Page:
(Let’s also not gloss over the fact that part of this revelation is kept in an optional cutscene! What the hell!)

I think there’s something powerful about Cloud overcoming his past and reasserting himself as an individual. I love the melodramatic cutscene where he hurls Sephiroth into the reactor. But having it so he accidentally absorbed his friend’s memories, somehow? That’s a step too far, and it arrives too late into the story to do anything with. At the end of all this, Cloud still cares about his friends and wants to save the world. His conflict with Sephiroth is still just as personal. His relationship with Tifa is still roughly where it was before. I don’t think it does anything for the characters or the story, and the game would’ve been stronger without it.

So yeah, 90s Squaresoft had a problem with inexplicable twists. I think the important part, though, is that what these games do with the twist after it’s established. Does it guide the characters? Does it affect the story?

This is what I think 8 does better than 7. The orphanage twist does come out of nowhere, but it arrives early enough that it permanently changes these characters’ relationships with each other. Edea is no longer a faceless villain they’re trying to kill; she’s Matron, who deserves to be saved. Our heroes, who were previously sticking together because they were on an assignment, have a personal reason to keep fighting for each other (except Rinoa, sorry Rinoa). And most importantly, it helps set up and explain Squall’s loneliness and why he keeps people at arm’s length. It establishes a place that he can grow from, rather than pulling the rug out from under everything we know about the character.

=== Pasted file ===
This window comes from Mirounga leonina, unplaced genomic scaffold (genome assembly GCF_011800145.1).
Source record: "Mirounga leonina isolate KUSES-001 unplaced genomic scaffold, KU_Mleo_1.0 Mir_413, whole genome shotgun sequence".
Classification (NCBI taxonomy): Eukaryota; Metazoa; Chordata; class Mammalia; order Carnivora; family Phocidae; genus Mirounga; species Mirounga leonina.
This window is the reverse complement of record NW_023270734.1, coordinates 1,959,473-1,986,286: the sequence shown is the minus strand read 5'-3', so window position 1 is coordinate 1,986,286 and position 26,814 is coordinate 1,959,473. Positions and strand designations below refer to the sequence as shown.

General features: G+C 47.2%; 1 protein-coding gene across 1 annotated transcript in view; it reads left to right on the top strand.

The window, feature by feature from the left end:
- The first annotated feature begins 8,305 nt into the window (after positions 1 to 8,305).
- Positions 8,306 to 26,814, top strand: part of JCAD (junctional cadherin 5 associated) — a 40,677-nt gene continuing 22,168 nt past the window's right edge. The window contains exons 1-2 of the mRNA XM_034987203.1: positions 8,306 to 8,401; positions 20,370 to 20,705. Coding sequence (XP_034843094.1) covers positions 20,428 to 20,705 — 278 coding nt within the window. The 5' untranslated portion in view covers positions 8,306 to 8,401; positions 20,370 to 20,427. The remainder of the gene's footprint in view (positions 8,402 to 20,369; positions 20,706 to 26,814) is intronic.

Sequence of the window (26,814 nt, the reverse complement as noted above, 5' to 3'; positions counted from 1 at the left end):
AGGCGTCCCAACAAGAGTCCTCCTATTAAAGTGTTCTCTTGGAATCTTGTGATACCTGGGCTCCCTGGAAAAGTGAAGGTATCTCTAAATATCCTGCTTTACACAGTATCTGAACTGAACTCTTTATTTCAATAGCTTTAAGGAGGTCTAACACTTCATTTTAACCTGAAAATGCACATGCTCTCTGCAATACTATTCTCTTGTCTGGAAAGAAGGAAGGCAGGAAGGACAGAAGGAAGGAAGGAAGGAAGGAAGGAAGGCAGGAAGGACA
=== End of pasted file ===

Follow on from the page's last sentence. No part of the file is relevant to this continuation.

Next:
I will not defend the execution of the orphanage twist. I especially won’t defend the GF memory stuff, which is not foreshadowed nearly as well as they wanted it to be and gets dropped instantly. But after it’s revealed, the game does something with it on an emotional, character-driven level. It’s not lore for the sake of lore, and I think that gives it a leg up compared to other Final Fantasy plot twists.

Don’t even get me started on fucking Necron.